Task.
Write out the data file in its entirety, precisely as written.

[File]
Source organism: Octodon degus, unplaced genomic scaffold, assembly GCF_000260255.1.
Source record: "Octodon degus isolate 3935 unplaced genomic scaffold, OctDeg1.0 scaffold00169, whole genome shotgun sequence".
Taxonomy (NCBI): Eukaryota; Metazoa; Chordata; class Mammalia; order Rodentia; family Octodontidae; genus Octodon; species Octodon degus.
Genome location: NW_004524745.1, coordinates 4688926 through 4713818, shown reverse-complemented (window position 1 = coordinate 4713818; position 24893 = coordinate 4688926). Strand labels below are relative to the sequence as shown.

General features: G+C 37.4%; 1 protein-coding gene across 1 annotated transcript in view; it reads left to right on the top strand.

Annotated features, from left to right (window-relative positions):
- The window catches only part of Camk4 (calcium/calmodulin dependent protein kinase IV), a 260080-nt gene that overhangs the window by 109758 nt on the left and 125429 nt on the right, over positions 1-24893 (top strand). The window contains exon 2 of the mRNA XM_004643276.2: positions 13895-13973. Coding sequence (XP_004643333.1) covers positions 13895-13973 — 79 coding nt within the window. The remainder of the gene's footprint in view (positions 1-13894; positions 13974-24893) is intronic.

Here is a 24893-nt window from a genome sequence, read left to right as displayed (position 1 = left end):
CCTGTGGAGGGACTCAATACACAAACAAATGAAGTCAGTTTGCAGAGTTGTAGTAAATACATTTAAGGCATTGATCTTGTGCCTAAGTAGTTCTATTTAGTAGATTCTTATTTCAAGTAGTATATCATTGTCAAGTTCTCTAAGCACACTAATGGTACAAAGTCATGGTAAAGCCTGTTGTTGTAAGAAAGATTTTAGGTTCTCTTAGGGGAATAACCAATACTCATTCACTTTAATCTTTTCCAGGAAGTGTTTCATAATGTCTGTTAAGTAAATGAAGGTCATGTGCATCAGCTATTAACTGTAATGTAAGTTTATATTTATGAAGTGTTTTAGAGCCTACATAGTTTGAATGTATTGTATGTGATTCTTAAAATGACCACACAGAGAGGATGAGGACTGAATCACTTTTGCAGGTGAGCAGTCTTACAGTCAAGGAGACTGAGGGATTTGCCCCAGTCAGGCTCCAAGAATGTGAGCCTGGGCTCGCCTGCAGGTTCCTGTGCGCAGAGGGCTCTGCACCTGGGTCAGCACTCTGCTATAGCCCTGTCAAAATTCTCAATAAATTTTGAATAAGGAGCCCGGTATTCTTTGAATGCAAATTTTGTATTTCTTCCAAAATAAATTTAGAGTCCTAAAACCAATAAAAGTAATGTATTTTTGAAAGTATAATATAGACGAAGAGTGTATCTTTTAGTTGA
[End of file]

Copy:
Source organism: Octodon degus, unplaced genomic scaffold, assembly GCF_000260255.1.
Source record: "Octodon degus isolate 3935 unplaced genomic scaffold, OctDeg1.0 scaffold00169, whole genome shotgun sequence".
Taxonomy (NCBI): Eukaryota; Metazoa; Chordata; class Mammalia; order Rodentia; family Octodontidae; genus Octodon; species Octodon degus.
Genome location: NW_004524745.1, coordinates 4688926 through 4713818, shown reverse-complemented (window position 1 = coordinate 4713818; position 24893 = coordinate 4688926). Strand labels below are relative to the sequence as shown.

General features: G+C 37.4%; 1 protein-coding gene across 1 annotated transcript in view; it reads left to right on the top strand.

Annotated features, from left to right (window-relative positions):
- The window catches only part of Camk4 (calcium/calmodulin dependent protein kinase IV), a 260080-nt gene that overhangs the window by 109758 nt on the left and 125429 nt on the right, over positions 1-24893 (top strand). The window contains exon 2 of the mRNA XM_004643276.2: positions 13895-13973. Coding sequence (XP_004643333.1) covers positions 13895-13973 — 79 coding nt within the window. The remainder of the gene's footprint in view (positions 1-13894; positions 13974-24893) is intronic.

Here is a 24893-nt window from a genome sequence, read left to right as displayed (position 1 = left end):
CCTGTGGAGGGACTCAATACACAAACAAATGAAGTCAGTTTGCAGAGTTGTAGTAAATACATTTAAGGCATTGATCTTGTGCCTAAGTAGTTCTATTTAGTAGATTCTTATTTCAAGTAGTATATCATTGTCAAGTTCTCTAAGCACACTAATGGTACAAAGTCATGGTAAAGCCTGTTGTTGTAAGAAAGATTTTAGGTTCTCTTAGGGGAATAACCAATACTCATTCACTTTAATCTTTTCCAGGAAGTGTTTCATAATGTCTGTTAAGTAAATGAAGGTCATGTGCATCAGCTATTAACTGTAATGTAAGTTTATATTTATGAAGTGTTTTAGAGCCTACATAGTTTGAATGTATTGTATGTGATTCTTAAAATGACCACACAGAGAGGATGAGGACTGAATCACTTTTGCAGGTGAGCAGTCTTACAGTCAAGGAGACTGAGGGATTTGCCCCAGTCAGGCTCCAAGAATGTGAGCCTGGGCTCGCCTGCAGGTTCCTGTGCGCAGAGGGCTCTGCACCTGGGTCAGCACTCTGCTATAGCCCTGTCAAAATTCTCAATAAATTTTGAATAAGGAGCCCGGTATTCTTTGAATGCAAATTTTGTATTTCTTCCAAAATAAATTTAGAGTCCTAAAACCAATAAAAGTAATGTATTTTTGAAAGTATAATATAGACGAAGAGTGTATCTTTTAGTTGA